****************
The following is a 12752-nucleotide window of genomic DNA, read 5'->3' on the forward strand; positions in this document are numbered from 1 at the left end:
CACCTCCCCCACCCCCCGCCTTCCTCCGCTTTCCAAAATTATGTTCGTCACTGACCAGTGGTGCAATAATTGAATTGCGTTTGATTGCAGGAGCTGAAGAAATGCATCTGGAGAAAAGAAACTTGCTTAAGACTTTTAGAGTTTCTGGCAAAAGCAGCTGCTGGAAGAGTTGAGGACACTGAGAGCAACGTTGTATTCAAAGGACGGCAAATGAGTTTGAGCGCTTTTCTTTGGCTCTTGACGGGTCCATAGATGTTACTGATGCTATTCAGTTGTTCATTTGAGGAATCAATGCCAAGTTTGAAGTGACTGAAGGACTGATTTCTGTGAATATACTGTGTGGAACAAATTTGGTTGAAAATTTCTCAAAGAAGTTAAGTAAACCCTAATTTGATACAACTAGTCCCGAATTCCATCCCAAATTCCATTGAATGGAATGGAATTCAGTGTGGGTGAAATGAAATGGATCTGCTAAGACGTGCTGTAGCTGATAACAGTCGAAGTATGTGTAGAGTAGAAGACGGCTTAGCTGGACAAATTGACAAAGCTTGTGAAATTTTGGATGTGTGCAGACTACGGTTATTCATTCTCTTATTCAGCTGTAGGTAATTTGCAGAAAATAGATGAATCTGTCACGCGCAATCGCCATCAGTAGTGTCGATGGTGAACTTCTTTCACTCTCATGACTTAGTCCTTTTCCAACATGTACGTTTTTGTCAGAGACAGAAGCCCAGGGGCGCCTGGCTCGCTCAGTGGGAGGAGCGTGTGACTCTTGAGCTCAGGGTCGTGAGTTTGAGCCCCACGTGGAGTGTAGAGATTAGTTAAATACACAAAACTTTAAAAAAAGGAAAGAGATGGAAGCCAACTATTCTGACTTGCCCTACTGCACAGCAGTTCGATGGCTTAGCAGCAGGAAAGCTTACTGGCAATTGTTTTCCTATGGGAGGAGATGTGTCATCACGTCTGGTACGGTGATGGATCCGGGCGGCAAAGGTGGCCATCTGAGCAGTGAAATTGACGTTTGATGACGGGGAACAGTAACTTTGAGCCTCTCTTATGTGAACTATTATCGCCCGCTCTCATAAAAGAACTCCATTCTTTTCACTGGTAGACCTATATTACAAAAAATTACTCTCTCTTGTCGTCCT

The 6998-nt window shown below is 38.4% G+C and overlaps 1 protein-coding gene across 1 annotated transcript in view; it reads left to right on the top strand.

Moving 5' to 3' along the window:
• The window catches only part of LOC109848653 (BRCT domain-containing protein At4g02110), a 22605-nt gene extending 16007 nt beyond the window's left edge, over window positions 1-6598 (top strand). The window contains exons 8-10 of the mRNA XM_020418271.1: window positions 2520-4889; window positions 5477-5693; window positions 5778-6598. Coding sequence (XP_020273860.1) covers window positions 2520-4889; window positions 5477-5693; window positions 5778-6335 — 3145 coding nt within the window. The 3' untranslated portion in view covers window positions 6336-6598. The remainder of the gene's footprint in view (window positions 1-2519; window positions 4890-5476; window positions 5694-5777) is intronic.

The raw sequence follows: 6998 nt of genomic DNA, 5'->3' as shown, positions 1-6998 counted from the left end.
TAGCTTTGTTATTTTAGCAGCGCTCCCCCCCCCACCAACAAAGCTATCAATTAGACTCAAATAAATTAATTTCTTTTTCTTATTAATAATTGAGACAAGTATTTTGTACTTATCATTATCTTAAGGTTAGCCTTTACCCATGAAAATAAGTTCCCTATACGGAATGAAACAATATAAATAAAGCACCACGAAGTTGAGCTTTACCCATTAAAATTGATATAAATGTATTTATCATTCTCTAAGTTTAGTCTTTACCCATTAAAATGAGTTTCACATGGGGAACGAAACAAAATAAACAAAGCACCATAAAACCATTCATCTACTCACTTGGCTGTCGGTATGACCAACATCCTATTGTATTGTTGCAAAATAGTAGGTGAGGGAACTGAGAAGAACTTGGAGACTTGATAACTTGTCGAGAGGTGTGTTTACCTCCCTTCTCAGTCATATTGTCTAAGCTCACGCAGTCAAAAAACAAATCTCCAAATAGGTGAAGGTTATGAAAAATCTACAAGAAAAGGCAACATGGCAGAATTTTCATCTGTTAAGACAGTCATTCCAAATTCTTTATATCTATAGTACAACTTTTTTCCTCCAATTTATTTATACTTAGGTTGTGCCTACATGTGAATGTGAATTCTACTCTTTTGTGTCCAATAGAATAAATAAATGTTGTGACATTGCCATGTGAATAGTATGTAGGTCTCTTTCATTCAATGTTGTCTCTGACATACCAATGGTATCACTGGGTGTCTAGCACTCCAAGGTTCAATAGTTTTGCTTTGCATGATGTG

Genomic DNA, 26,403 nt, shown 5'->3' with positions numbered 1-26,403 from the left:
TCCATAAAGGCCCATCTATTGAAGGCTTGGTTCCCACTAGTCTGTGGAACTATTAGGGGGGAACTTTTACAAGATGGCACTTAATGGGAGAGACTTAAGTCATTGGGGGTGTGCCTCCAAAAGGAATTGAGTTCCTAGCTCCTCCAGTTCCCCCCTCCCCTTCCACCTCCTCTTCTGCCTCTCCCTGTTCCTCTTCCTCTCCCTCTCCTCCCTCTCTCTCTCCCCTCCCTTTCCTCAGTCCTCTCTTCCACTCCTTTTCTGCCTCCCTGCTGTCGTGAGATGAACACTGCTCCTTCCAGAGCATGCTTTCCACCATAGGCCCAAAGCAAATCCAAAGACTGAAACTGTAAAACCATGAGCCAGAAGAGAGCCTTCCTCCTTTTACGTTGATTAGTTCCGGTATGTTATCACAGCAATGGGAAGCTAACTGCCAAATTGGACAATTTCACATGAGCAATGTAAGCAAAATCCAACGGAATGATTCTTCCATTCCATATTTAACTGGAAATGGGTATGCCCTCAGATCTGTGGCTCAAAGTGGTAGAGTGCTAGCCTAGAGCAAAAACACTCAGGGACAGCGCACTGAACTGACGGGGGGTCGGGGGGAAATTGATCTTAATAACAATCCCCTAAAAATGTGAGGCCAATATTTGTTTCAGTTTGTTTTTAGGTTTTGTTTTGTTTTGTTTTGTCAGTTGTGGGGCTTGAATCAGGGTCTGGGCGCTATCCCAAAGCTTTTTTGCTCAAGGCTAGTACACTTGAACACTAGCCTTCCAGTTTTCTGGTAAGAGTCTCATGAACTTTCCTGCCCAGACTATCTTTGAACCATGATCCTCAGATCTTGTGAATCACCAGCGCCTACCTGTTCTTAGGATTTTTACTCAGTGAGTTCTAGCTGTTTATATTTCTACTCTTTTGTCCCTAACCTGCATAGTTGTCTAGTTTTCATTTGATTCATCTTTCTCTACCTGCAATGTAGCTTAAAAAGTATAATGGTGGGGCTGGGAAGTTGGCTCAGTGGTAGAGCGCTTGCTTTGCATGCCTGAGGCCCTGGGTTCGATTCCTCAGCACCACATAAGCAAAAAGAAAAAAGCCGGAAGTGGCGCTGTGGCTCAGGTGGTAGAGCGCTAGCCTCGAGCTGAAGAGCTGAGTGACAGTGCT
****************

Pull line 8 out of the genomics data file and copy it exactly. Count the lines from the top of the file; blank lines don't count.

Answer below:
Genomic DNA, 26,403 nt, shown 5'->3' with positions numbered 1-26,403 from the left: